INTERMITTENT SPRINTING CAUSES GREATER THERMOREGULATORY STRAIN THAN CONTINUOUS WORK
Bishop, D. J., Paun, V., & Ruch, N. (2005). Thermoregulatory responses to repeated-sprint and continuous exercise. Medicine and Science in Sports and Exercise, 37(5), Supplement abstract 1005.
Active males (N = 8) performed exercise regimens in hot conditions (35°C). First, repeated sprints consisted of 37 minutes of sprinting divided into ~2-minute blocks consisting of a 4-seconds sprint followed by 100 seconds of active recovery (35% VO2max) and 20 seconds of rest. Second, a continuous exercise with a workload matching the average mechanical work produced in the sprint protocol. Third, a continuous exercise with a workload matching the estimated metabolic power produced in the sprint protocol. Temperature measures were taken at rest and every five minutes during the conditions.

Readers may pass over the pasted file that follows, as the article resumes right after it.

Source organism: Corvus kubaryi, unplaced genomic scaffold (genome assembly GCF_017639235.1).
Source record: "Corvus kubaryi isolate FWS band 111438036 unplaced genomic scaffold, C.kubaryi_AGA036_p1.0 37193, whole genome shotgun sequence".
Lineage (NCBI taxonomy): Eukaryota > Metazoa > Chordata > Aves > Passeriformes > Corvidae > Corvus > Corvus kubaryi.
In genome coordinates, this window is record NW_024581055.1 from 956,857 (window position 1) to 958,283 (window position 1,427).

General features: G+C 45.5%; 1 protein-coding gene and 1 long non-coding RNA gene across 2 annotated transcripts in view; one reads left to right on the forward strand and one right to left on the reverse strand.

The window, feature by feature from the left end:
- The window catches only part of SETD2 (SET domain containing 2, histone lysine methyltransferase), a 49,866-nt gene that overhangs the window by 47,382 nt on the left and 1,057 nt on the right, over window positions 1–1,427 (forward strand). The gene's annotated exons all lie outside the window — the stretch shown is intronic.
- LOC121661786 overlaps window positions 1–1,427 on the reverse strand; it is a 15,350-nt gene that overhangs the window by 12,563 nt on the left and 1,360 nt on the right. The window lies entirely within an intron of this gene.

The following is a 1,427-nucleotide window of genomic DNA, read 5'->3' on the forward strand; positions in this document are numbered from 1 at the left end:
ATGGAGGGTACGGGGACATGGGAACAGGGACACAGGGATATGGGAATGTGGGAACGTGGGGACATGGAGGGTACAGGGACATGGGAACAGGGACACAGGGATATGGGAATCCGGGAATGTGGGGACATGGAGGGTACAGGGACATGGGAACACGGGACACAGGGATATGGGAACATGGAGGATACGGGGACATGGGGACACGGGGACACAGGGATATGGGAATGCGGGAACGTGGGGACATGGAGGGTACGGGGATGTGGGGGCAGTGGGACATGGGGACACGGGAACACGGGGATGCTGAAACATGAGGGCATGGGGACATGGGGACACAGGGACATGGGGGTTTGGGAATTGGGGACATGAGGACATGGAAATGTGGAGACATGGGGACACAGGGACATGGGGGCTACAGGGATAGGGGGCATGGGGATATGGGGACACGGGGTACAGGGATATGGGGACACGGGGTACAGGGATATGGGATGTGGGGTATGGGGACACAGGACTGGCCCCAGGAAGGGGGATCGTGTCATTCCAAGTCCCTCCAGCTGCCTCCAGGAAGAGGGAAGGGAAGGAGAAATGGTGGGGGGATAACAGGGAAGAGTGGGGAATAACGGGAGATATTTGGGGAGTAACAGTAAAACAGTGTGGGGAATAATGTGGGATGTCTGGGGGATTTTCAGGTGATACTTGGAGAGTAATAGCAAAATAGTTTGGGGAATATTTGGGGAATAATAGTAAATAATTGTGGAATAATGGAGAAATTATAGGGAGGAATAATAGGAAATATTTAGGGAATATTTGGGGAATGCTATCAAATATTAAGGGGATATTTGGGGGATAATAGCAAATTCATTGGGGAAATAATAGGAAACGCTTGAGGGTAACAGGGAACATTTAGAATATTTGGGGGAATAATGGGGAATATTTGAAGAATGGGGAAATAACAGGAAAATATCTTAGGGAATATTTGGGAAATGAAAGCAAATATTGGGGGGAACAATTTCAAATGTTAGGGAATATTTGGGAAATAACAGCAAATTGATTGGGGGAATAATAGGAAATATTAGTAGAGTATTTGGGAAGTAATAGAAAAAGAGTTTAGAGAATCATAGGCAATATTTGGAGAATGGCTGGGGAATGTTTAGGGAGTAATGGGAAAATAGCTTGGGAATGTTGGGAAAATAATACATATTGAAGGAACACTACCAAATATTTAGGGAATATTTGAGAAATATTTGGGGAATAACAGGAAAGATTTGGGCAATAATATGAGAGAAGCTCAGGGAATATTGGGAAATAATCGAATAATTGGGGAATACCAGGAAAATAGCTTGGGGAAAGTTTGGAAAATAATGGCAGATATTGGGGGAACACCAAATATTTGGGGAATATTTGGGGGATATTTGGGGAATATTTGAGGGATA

Body and rectal temperatures were highest in the intermittent sprint condition. There were no significant differences between conditions for skin and muscle temperature and temperature gradient.
Implication. Thermoregulatory strain is greatest in intermittent sprint work when compared to continuous exercise. The difference could be attributable to the large energy expenditure during recovery in the sprint protocol.
Return to Table of Contents for this issue.